Suddenly, Bijayaraj was too tired to even think about this topic. In fact, with an absolute caving-in of self-confidence triggered by the Prince’s seemingly childish questions, Bijayaraj realized that he was too tired to carry on with this seventeen-year old farce of playing the Raj Guru in the shadows of Jung Bahadur’s despotic empire.

He kept looking out the window. His shoulders had hunched up more than usual. Absently, he noticed the pigeons and the sparrows fluttering across the window, occasionally depositing small underfeathers which wafted softly onto the Persian carpets of the palace floor. He noticed the fluffy clouds over yonder, and the late afternoon sky turning that subtle golden hue typical of Dashai season. Outside the joyful noise of Newar children playing on the stone courtyard. But all this did not warm his heart like it used to do before.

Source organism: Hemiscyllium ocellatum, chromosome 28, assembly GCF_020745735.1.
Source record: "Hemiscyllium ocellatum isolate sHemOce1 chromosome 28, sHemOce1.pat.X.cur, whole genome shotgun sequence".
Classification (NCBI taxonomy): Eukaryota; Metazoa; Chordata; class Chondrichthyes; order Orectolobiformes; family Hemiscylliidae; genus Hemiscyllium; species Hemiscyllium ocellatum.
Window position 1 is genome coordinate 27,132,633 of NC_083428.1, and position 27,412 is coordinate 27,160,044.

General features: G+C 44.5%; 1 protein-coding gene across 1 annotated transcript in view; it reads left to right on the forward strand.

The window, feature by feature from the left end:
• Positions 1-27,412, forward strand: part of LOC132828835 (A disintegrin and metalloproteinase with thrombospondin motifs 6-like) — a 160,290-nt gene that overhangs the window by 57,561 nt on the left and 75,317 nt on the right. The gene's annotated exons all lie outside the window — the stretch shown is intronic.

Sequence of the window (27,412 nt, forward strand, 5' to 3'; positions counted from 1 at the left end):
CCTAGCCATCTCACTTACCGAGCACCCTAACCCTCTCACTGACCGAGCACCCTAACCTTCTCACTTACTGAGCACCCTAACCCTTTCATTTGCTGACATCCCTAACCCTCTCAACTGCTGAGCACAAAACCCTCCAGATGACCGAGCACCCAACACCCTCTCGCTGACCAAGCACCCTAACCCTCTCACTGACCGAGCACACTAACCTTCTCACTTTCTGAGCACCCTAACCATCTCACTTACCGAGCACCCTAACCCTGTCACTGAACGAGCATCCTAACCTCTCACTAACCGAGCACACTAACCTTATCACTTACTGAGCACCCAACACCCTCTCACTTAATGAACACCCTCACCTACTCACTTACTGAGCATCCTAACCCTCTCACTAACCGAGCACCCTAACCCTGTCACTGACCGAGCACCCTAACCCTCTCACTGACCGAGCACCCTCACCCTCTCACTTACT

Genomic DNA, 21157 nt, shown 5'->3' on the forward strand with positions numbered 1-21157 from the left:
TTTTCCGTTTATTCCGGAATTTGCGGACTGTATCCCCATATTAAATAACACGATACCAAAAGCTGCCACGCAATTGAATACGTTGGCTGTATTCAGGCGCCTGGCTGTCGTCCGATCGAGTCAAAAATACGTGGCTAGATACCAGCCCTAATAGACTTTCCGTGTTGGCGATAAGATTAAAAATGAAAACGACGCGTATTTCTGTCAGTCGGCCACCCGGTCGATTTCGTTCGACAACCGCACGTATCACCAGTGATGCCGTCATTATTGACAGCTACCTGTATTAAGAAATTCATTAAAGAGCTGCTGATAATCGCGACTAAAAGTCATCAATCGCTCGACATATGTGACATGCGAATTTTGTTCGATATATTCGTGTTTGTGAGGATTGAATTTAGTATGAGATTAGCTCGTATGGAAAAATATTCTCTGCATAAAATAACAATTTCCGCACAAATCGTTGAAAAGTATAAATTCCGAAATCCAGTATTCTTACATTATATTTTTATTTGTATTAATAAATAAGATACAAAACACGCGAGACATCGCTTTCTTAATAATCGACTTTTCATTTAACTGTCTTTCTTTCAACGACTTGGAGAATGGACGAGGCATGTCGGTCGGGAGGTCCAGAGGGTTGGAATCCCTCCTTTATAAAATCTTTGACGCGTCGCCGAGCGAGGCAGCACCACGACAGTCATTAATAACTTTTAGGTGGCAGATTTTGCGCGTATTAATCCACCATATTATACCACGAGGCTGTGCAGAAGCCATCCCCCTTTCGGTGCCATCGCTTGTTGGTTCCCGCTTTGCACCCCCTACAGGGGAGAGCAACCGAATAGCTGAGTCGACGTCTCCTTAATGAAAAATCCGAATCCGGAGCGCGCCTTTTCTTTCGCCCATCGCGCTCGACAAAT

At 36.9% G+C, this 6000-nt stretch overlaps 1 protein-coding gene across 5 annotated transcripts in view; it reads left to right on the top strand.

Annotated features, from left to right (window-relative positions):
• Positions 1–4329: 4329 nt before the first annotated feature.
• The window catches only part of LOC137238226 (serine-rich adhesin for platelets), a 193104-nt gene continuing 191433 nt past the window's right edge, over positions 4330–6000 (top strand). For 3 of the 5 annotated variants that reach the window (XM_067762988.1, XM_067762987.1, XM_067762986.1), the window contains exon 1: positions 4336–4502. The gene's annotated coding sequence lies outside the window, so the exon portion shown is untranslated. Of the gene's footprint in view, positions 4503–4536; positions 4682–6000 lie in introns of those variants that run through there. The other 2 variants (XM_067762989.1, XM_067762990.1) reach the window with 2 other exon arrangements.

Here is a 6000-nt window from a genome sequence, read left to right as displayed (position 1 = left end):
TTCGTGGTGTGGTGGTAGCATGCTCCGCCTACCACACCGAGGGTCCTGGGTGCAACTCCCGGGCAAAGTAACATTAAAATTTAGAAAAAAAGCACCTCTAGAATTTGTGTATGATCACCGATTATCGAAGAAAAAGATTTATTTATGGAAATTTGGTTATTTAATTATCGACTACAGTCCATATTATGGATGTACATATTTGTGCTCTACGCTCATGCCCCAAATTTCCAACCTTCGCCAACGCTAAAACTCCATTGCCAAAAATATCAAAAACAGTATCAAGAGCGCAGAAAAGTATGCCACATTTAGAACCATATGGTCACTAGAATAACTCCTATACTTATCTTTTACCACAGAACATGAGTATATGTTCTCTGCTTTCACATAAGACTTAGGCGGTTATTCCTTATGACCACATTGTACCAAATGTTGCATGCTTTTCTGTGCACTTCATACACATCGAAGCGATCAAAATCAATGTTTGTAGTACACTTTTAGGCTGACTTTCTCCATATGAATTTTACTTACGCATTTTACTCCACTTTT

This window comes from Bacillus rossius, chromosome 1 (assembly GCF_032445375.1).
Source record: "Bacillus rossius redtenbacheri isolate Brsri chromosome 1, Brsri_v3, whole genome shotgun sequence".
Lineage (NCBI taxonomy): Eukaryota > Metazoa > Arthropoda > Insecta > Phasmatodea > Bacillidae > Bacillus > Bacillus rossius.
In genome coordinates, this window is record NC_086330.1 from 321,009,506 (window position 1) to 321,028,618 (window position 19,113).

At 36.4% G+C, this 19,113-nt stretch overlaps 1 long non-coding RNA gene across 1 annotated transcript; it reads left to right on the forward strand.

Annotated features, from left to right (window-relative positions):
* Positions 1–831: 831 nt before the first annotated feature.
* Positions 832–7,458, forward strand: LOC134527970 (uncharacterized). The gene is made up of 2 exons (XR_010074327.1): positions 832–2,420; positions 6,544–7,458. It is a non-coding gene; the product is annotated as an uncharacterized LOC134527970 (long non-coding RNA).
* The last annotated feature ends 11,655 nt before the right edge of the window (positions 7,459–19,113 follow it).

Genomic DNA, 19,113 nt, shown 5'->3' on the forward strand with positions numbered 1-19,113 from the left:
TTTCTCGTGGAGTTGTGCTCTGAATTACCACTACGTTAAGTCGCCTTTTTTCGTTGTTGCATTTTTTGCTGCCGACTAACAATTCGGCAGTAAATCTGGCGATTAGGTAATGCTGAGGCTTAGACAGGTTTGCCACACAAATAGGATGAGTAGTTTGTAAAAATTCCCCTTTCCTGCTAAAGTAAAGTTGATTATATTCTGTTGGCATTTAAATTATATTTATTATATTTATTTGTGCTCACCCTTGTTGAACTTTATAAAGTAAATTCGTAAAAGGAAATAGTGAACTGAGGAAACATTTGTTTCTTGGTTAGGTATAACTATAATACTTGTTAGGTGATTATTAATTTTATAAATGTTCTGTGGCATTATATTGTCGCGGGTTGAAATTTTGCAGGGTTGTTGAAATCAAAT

Bijayaraj got up slowly, a look of resolve on his face. Jung Bahadur could go to hell.


Pandit Bijayaraj Pandey resigned from his positions as Rajguru and Dharmadhikar on  BS 1921, Marga Badi 11 (January 22, 1865 CE) and moved permanently to Banaras.


Image: Detail of a Bilanpau (long painted scroll) depicting scenes from the live of Gautam Buddha, created in Kathmandu around CE 1705- 1706.

A Nepali version of this story is available at

Published: 09-04-2017 10:28